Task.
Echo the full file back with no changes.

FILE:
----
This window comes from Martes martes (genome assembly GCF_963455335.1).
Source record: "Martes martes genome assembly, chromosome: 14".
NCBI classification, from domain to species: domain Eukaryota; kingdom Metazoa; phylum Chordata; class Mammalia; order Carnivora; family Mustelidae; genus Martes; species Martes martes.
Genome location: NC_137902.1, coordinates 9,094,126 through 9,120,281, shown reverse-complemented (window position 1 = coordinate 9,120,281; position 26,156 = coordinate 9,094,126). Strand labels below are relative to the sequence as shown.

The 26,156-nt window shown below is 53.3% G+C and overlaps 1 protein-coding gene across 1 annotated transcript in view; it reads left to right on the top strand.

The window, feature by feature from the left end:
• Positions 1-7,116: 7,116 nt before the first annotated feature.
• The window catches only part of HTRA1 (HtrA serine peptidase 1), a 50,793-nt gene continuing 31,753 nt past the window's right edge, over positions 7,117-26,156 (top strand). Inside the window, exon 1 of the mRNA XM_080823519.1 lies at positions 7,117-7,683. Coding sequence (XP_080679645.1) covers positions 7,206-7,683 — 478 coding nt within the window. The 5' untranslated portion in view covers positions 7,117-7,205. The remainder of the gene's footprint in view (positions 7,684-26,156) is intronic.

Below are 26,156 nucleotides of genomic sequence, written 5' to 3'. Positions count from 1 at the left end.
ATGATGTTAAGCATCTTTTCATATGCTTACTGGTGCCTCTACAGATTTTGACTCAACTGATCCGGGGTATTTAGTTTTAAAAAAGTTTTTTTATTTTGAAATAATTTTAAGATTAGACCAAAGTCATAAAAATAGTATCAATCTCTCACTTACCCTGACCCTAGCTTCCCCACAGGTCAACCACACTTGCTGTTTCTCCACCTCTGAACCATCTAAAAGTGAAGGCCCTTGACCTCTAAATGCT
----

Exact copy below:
This window comes from Martes martes (genome assembly GCF_963455335.1).
Source record: "Martes martes genome assembly, chromosome: 14".
NCBI classification, from domain to species: domain Eukaryota; kingdom Metazoa; phylum Chordata; class Mammalia; order Carnivora; family Mustelidae; genus Martes; species Martes martes.
Genome location: NC_137902.1, coordinates 9,094,126 through 9,120,281, shown reverse-complemented (window position 1 = coordinate 9,120,281; position 26,156 = coordinate 9,094,126). Strand labels below are relative to the sequence as shown.

The 26,156-nt window shown below is 53.3% G+C and overlaps 1 protein-coding gene across 1 annotated transcript in view; it reads left to right on the top strand.

The window, feature by feature from the left end:
• Positions 1-7,116: 7,116 nt before the first annotated feature.
• The window catches only part of HTRA1 (HtrA serine peptidase 1), a 50,793-nt gene continuing 31,753 nt past the window's right edge, over positions 7,117-26,156 (top strand). Inside the window, exon 1 of the mRNA XM_080823519.1 lies at positions 7,117-7,683. Coding sequence (XP_080679645.1) covers positions 7,206-7,683 — 478 coding nt within the window. The 5' untranslated portion in view covers positions 7,117-7,205. The remainder of the gene's footprint in view (positions 7,684-26,156) is intronic.

Below are 26,156 nucleotides of genomic sequence, written 5' to 3'. Positions count from 1 at the left end.
ATGATGTTAAGCATCTTTTCATATGCTTACTGGTGCCTCTACAGATTTTGACTCAACTGATCCGGGGTATTTAGTTTTAAAAAAGTTTTTTTATTTTGAAATAATTTTAAGATTAGACCAAAGTCATAAAAATAGTATCAATCTCTCACTTACCCTGACCCTAGCTTCCCCACAGGTCAACCACACTTGCTGTTTCTCCACCTCTGAACCATCTAAAAGTGAAGGCCCTTGACCTCTAAATGCT